Diners may soon see more Vidalia onions on Georgia restaurant menus.

Restaurants to promote Vidalia onions on menusIn a partnership with the Georgia Restaurant Association and the Georgia Department of Agriculture, the Vidalia Onion Committee is releasing an icon that helps diners identify dishes featuring the sweet onion.

Similar to a heart logo pointing to low-cholesterol entrees, the black and white onion and the letters VO helps draw attention to Vidalia onions and the creative ways chefs can work with them, according to a news release.

Restaurateurs taking the “Vidalia Onion Pledge” agree to label only Vidalia onions as such.

Taking the pledge doesn’t prohibit them from featuring other onion varietals in dishes. The pledge only assures the non-Vidalias won’t be labeled as Vidalias, according to the release.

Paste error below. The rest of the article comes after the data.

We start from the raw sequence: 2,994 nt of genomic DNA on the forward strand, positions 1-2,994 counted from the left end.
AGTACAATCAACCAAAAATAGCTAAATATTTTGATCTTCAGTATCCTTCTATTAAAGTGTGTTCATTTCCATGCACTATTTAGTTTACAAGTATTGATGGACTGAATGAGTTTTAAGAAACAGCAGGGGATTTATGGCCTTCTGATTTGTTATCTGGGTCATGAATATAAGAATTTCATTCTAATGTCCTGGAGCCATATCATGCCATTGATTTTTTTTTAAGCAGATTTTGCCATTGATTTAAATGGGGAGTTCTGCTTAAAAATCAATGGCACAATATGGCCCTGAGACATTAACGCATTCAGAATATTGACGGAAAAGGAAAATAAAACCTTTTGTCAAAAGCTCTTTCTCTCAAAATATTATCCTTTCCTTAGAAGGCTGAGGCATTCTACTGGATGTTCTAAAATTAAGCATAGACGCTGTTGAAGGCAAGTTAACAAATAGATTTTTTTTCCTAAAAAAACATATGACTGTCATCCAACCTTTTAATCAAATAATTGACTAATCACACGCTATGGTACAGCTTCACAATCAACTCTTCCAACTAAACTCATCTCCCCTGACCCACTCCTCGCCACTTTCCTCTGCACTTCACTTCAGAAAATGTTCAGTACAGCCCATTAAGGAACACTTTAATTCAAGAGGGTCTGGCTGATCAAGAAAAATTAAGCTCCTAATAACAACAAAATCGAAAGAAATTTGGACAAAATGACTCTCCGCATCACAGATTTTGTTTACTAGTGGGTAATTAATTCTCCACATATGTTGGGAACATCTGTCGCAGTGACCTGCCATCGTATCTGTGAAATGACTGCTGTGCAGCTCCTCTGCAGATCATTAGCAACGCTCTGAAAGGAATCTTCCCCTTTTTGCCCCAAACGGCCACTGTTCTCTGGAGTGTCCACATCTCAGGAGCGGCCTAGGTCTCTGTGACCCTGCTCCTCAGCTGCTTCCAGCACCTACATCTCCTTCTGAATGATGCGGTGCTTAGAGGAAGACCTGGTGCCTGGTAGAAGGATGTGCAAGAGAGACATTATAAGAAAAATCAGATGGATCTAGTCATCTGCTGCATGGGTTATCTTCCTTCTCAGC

“Our farmers work extremely hard year-round to produce Vidalia sweet onions for harvest in spring and summer,” Wendy Brannen, the committee’s executive director, said in the release. “We love this program because this unique agricultural product indigenous only to Southeast Georgia is clearly identified as being special.”

Karen Bremer, the restaurant association’s executive director, said the image provides subtle encouragement for diners to try dishes featuring Vidalia onions.